a false name used to conceal one’s identity; an assumed name:
The police files indicate that “Smith” is an alias for Simpson.
at another time; in another place; in other circumstances; otherwise. “Simpson alias Smith” means that Simpson in other circumstances has called himself Smith.
Hubbard, who went under the aliases Larry David Barnes and Larry Lamar Ratcliff, moved to Florida in the early 1970s.
Los Angeles Police Pin Old Murders of Three Women on Dead Serial Killer Christine Pelisek August 2, 2012
Most of the mimicries in nature gradually became as suspicious to the primitive observer as aliases to a magistrate.
Demonology and Devil-lore Moncure Daniel Conway
Which will you have, caballero—my nom de guerre, or any other of my aliases?
The Tiger-Slayer Gustave Aimard
He still was an enigma whose veil was not entirely stripped away because one of his aliases was known.
The Red River Half-Breed Gustave Aimard
All manner of rogues and roguery has immemorially delighted in aliases.
Dealings With The Dead A Sexton of the Old School
“With half a dozen aliases at your back, I dare say,” cried Coates.
Rookwood William Harrison Ainsworth
It will all be sponged up in Threadneedle Street by the poetic swindlers whose names, or aliases, you hold in your hand.
Love Me Little, Love Me Long Charles Reade
From under a succession of aliases he uncovered Gorman’s real name.
From Place to Place Irvin S. Cobb
Yes; I have observed a number of aliases where there is no particular effort to disguise.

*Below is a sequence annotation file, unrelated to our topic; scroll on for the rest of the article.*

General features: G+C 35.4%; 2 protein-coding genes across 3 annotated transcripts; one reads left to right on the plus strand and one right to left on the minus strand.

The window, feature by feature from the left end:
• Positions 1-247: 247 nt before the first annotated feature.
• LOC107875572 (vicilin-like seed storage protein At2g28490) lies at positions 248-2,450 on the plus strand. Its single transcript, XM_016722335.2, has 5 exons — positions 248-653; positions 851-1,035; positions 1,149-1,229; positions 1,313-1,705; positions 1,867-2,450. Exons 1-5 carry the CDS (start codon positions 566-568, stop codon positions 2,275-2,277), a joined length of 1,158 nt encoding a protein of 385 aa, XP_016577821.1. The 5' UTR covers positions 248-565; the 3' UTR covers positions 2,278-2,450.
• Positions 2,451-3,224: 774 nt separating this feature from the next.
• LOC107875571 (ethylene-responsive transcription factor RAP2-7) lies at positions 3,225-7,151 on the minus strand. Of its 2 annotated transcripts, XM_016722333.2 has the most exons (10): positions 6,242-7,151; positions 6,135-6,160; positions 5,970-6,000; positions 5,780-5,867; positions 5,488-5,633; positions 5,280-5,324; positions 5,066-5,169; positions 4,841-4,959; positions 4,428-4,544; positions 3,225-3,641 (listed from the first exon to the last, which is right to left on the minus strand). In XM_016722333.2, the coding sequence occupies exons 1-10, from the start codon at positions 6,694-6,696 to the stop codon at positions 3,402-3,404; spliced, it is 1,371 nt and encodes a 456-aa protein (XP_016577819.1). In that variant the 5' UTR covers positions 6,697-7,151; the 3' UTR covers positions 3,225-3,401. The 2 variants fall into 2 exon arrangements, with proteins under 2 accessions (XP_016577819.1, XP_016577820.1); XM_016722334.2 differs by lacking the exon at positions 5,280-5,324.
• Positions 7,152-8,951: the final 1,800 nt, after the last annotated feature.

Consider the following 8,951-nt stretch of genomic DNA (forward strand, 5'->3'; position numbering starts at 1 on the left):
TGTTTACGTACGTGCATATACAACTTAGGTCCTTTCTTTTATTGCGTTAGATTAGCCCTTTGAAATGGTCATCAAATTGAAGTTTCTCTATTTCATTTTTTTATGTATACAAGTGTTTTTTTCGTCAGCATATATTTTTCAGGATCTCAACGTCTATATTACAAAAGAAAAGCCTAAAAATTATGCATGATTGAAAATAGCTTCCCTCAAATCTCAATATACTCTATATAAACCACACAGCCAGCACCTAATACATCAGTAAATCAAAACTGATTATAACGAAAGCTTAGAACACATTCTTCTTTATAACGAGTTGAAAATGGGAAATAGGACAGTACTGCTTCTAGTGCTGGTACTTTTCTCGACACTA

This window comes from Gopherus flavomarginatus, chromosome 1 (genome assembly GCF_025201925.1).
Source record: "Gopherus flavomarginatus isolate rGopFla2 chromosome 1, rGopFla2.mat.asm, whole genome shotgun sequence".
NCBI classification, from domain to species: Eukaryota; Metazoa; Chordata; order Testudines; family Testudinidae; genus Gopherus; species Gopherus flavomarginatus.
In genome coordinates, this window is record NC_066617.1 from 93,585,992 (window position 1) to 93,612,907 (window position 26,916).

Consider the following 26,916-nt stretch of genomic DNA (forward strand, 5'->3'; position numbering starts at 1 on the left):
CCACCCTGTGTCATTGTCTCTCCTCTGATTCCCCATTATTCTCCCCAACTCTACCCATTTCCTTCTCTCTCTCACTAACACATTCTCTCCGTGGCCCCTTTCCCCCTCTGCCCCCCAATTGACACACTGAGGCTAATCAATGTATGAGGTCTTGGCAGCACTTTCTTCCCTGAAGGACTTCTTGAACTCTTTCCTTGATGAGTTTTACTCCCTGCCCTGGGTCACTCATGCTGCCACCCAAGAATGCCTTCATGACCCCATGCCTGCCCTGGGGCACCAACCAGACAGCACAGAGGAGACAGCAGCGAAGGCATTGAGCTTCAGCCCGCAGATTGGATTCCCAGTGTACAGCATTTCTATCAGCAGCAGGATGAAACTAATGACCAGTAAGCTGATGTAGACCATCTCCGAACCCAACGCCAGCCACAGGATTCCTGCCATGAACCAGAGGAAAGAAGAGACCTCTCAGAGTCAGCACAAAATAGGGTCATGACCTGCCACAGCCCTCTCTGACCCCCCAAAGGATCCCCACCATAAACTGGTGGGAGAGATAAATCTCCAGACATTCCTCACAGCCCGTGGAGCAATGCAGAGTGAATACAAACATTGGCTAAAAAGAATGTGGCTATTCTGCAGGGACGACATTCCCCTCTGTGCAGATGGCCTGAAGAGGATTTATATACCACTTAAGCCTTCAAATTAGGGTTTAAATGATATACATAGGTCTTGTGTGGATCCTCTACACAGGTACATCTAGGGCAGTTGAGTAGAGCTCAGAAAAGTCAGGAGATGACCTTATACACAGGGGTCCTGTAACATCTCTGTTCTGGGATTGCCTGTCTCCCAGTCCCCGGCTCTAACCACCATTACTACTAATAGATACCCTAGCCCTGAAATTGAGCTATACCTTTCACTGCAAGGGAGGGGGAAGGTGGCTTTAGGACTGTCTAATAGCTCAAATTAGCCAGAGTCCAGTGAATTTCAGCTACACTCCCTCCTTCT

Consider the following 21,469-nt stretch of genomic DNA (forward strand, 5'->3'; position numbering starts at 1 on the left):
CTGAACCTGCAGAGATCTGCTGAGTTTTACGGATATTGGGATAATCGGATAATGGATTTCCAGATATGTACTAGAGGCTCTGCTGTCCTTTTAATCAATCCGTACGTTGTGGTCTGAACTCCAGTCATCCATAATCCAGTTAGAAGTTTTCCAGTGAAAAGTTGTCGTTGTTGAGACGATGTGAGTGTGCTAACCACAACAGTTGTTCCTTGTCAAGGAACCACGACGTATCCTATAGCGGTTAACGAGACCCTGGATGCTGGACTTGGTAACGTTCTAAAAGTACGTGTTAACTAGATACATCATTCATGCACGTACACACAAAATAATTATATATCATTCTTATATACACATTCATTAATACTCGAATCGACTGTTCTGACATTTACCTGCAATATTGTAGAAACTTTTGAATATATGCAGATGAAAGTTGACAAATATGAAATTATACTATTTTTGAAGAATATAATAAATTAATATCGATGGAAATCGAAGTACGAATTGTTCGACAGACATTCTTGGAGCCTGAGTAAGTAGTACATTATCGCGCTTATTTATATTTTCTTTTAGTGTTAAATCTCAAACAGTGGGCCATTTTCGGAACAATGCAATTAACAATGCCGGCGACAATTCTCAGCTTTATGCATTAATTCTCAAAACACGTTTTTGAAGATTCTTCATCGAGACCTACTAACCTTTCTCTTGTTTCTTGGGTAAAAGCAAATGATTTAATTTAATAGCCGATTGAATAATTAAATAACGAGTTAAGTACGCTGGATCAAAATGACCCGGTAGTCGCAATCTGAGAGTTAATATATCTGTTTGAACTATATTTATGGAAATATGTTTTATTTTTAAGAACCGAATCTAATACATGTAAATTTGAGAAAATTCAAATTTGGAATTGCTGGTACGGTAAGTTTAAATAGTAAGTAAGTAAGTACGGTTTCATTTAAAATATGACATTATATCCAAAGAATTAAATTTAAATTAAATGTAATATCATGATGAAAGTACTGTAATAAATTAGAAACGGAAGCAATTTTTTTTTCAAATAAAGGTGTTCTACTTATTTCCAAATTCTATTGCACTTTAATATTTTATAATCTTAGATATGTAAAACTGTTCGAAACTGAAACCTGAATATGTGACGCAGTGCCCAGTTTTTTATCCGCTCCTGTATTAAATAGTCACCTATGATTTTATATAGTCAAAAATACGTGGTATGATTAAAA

Warren Commission (4 of 26): Hearings Vol. IV (of 15) The President’s Commission on the Assassination of President Kennedy
The patient landlord began to lose that virtue, and denounced these aliases as swindlers.
Cornelius O’Dowd Upon Men And Women And Other Things In General Charles Lever
at another time or place known as or named: Dylan, alias Zimmerman
noun (pl) -ases
an assumed name
mid-15c., “otherwise called,” from Latin alias “at another time, in another way,” from alius “(an)other,” from PIE *al- “beyond” (cf. Sanskrit anya “other, different,” Avestan anya-, Armenian ail, Greek allos “another,” Gothic aljis “other,” Old English elles “otherwise, else,” Modern English else).
“assumed name,” c.1600, from alias (adv.).
a jagged, stairstep effect on curved or diagonal lines that are reproduced in low resolution, as on a computer printout or display. noun (radio, television) the error in a vision or sound signal arising from limitations in the system that generates or processes the signal aliasing (ā’lē-ə-sĭng) Jagged distortions in curves and diagonal lines in […]
- Aliasing bug
aliasing bug stale pointer bug
Law. the defense by an accused person of having been elsewhere at the time an alleged offense was committed. an excuse, especially to avoid blame. a person used as one’s excuse: My sick grandmother was my alibi for missing school. Informal. to give an excuse; offer a defense: to alibi for being late. Informal. to […]
nutritive; nourishing. alible al·i·ble (āl’ə-bəl) adj. Having nutrients; nourishing.